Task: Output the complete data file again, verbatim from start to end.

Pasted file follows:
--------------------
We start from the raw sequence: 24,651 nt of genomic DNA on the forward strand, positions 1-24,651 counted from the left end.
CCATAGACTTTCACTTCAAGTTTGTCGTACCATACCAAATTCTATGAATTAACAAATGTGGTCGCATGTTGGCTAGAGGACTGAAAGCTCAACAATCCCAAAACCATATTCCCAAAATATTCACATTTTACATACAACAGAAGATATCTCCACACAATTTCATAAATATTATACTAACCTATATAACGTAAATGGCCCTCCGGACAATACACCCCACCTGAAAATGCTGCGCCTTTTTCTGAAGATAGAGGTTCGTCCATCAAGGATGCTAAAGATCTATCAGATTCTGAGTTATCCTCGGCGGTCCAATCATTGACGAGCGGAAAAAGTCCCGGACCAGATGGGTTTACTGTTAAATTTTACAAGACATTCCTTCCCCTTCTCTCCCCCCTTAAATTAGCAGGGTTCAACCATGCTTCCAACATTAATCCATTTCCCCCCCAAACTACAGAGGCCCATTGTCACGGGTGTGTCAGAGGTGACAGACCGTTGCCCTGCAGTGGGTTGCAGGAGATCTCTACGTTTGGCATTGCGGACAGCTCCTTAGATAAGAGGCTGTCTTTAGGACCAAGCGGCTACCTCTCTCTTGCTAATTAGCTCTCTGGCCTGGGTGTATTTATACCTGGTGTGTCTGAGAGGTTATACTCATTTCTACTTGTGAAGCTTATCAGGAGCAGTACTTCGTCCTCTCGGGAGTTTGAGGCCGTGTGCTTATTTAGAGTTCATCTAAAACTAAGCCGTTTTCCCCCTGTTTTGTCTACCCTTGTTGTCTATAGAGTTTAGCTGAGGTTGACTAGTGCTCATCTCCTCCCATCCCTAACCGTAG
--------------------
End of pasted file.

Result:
We start from the raw sequence: 24,651 nt of genomic DNA on the forward strand, positions 1-24,651 counted from the left end.
CCATAGACTTTCACTTCAAGTTTGTCGTACCATACCAAATTCTATGAATTAACAAATGTGGTCGCATGTTGGCTAGAGGACTGAAAGCTCAACAATCCCAAAACCATATTCCCAAAATATTCACATTTTACATACAACAGAAGATATCTCCACACAATTTCATAAATATTATACTAACCTATATAACGTAAATGGCCCTCCGGACAATACACCCCACCTGAAAATGCTGCGCCTTTTTCTGAAGATAGAGGTTCGTCCATCAAGGATGCTAAAGATCTATCAGATTCTGAGTTATCCTCGGCGGTCCAATCATTGACGAGCGGAAAAAGTCCCGGACCAGATGGGTTTACTGTTAAATTTTACAAGACATTCCTTCCCCTTCTCTCCCCCCTTAAATTAGCAGGGTTCAACCATGCTTCCAACATTAATCCATTTCCCCCCCAAACTACAGAGGCCCATTGTCACGGGTGTGTCAGAGGTGACAGACCGTTGCCCTGCAGTGGGTTGCAGGAGATCTCTACGTTTGGCATTGCGGACAGCTCCTTAGATAAGAGGCTGTCTTTAGGACCAAGCGGCTACCTCTCTCTTGCTAATTAGCTCTCTGGCCTGGGTGTATTTATACCTGGTGTGTCTGAGAGGTTATACTCATTTCTACTTGTGAAGCTTATCAGGAGCAGTACTTCGTCCTCTCGGGAGTTTGAGGCCGTGTGCTTATTTAGAGTTCATCTAAAACTAAGCCGTTTTCCCCCTGTTTTGTCTACCCTTGTTGTCTATAGAGTTTAGCTGAGGTTGACTAGTGCTCATCTCCTCCCATCCCTAACCGTAG